Stiles takes Derek's right hand, pressing it against his chest, barely tilted sideways and over his heart, as if he could reach through skin and bone and grab that beating muscle tightly. His own skips beats in his chest as if Stiles has already stolen it away, and maybe he has. Stiles moves his own hand away slowly, eyes locked, eyes for each other only, the rest of the world forgotten, and he feels the exact second the searing heat beneath his palm spreads through his fingers like a scald. Smoke spirals out between his hand and Stiles’ flesh, the brand burning in, and it burns. It burns hotter than fire itself, fire embodied; the only explanation of heat is Stiles himself, embodiment of wolf, invoker of fire, catalyst of controlled chaos. When finally the heat cools and the smoke dissipates he carefully removes his fingers. His handprint exactly is branded into Stiles’ chest, directly over his heart, and when he looks down at his own palm still tingling with heat he finds an imperfect circle, as if painted in one thick brushstroke but not quite finished with a small gap between beginning and end, nearly black like charred flesh but painless. Painless like an old wound long since healed over.

His mouth is on Stiles’ before his hands can even reach his mate’s face.

His mate. His mate.

Mine, his wolf sings and bellows and chants to the dusk.

Through the hurried breathless gasps Derek whispers, “I am yours eternal.”

When they wake their faces are pressed, forehead to forehead, and Stiles is smiling brighter than the moon. But by everything, he glows brighter than the sun. Two eternal giants dancing endless, an infinite procession in the skies.


The knife in his gut has him pinned to a tree.

Screaming and scratching, frantic, Derek tries to dislodge it. Black spills from his guts, pain worse than anything he’d ever before experienced. Out on the hills he can see the silhouettes of his family, his pack, face to face with the group of four before them. Long-barreled, Derek recognized a gun when he sees one, even from this distance. He’s only seen one once before, but he knows exactly what it is. What it is capable of.

The entire groups has guns. The entire group facing his family has guns faced at his family. His mother and father and Cora and Laura and Laura’s mate and the child held protectively against her chest, barely four moon cycles breathing the fresh autumn air. His cousins and the elders amongst them, and the strays brought into the pack by his mother’s generosity alone. Kira and Stiles.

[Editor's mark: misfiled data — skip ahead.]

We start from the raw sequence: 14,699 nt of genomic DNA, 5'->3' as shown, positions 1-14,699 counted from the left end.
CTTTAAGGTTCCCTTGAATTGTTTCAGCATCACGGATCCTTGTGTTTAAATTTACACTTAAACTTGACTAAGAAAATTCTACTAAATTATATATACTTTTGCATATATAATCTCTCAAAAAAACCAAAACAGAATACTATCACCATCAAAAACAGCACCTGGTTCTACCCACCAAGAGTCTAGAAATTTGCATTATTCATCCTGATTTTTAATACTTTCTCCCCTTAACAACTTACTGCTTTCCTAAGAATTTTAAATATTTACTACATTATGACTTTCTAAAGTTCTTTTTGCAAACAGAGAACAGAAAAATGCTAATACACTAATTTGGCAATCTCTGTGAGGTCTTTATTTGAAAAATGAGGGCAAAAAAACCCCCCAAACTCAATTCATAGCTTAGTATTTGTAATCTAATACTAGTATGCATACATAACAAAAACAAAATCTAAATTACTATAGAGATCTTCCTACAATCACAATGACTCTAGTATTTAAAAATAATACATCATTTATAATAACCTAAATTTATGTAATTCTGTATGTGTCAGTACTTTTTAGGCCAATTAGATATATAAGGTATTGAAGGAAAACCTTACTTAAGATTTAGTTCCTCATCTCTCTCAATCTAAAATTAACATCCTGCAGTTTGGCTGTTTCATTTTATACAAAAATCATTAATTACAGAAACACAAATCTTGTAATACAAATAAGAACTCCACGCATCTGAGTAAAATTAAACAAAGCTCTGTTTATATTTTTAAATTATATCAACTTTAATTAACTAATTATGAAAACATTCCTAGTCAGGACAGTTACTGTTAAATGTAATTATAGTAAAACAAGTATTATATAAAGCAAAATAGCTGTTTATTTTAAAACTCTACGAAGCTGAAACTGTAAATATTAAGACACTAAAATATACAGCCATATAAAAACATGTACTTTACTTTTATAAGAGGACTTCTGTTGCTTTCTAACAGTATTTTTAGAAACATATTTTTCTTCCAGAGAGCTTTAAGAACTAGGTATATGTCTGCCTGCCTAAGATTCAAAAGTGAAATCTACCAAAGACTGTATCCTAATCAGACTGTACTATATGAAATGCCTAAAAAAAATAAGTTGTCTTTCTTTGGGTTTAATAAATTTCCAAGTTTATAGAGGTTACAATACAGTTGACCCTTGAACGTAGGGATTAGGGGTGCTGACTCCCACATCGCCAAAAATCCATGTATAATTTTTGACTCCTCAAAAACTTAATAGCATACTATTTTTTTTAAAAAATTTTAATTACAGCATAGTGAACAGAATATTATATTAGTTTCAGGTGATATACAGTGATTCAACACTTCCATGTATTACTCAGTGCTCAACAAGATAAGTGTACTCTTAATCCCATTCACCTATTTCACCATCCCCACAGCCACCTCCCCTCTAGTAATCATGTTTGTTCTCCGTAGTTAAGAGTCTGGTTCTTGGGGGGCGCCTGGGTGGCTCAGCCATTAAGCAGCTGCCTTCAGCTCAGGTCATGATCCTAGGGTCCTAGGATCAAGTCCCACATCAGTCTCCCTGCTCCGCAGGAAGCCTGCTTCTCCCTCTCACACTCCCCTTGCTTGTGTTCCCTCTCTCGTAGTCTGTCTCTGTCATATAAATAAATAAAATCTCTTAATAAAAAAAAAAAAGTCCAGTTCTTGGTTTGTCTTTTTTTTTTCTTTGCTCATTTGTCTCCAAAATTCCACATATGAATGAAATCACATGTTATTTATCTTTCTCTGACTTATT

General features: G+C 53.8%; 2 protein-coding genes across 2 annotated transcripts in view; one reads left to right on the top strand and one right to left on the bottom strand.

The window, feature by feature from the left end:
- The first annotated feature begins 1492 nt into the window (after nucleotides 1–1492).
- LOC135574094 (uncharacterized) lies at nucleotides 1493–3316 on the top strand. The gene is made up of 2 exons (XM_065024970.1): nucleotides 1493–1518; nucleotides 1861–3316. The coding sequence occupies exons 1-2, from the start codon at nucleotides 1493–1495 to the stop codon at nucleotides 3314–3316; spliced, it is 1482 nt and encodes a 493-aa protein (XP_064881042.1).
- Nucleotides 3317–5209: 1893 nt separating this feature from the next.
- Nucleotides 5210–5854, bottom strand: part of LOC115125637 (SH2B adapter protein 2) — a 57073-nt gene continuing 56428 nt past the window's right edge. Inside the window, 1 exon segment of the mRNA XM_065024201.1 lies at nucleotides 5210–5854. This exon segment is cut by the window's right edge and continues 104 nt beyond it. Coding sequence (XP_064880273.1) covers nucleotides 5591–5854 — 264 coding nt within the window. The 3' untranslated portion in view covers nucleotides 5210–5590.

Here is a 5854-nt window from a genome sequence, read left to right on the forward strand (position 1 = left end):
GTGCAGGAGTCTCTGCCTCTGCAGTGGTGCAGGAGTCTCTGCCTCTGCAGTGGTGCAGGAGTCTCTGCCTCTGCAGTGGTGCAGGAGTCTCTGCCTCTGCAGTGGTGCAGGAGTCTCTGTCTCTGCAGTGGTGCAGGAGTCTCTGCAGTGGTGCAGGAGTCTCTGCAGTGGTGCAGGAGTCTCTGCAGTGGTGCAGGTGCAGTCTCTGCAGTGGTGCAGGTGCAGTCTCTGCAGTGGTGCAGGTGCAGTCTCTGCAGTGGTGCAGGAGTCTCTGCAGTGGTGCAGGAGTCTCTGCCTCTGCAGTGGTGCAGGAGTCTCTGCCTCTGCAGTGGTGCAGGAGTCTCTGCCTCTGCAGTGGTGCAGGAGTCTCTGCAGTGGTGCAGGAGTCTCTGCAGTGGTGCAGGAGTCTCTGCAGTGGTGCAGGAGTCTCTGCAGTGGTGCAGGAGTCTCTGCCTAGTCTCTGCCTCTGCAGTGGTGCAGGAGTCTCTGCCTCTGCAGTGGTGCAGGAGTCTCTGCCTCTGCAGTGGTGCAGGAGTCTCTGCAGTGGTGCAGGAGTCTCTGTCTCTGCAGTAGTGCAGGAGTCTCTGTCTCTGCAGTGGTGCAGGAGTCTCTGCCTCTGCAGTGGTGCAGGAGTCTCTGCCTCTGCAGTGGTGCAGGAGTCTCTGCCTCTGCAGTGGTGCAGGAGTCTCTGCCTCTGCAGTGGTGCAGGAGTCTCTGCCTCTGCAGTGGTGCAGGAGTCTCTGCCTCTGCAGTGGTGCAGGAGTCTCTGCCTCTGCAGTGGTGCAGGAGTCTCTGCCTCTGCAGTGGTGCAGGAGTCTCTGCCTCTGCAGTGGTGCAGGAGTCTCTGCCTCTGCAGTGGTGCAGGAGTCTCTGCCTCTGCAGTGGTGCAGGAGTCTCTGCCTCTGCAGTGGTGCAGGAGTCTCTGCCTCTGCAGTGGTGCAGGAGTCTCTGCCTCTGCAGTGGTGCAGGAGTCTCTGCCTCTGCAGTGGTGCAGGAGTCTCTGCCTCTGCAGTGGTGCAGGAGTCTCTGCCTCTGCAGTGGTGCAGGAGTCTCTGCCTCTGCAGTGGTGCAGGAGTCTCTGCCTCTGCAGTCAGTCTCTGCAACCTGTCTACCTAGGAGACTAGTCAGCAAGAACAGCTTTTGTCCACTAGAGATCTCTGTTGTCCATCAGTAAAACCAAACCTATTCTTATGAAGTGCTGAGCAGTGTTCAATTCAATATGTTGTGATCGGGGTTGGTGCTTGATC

Stiles steps forward. He can hardly see them from here, but his hand flares with pain and his heart constricts in his chest. Stiles has stepped heart-first against the barrel of the long gun, and Derek can imagine with sickening clarity the cold metal barrel pressing into the brand on his mate’s chest.

Mine! tears from his throat, his chest, from deeper inside him than anything has ever before. From his wolf, from the universe itself inside him, from the very essence that makes him up. It tears him apart, burning away any sensation of pain except the coldness in his palm. Cold like terror.

He rips the knife from his stomach and blood mixes with black spilling like a buffalo slashed open upon the earth below.

He is halfway across the field in two seconds.

Before he can get there, he hears a gentle click.

Wildfire erupts, and his family goes up in flames. Engulfed completely, surrounded, a raging wind spiraling the flames about them. Gunshot after gunshot echoes, stopping Derek in his tracks with the sheer silence of noise. Like chains have shackled him motionless, and his stomach drops to his feet, sickness and horror gathering in the back of his throat.

The bile on his tongue is so strong that it takes a moment for him to realize that in the center of the inferno is Stiles’ heartbeat, loud and angry.

A moment later the guns are clicking helplessly empty. Three of the group steps back. One woman stands her ground, reaches for her knife. The fire licks out, melting the metal, grabbing her arm and tossing her effortlessly down the embankment.

He hears her skull crack from half a field away.

The sky has turned from dark to darker, and the three men scatter, sprinting across the hills in opposite directions as the sun is choked out. Thunder explodes around them and the rain comes in sheets, deafening, and three bolts of lightning crash into their targets and nothing is left to write down in the history books, not flesh nor blood nor bone.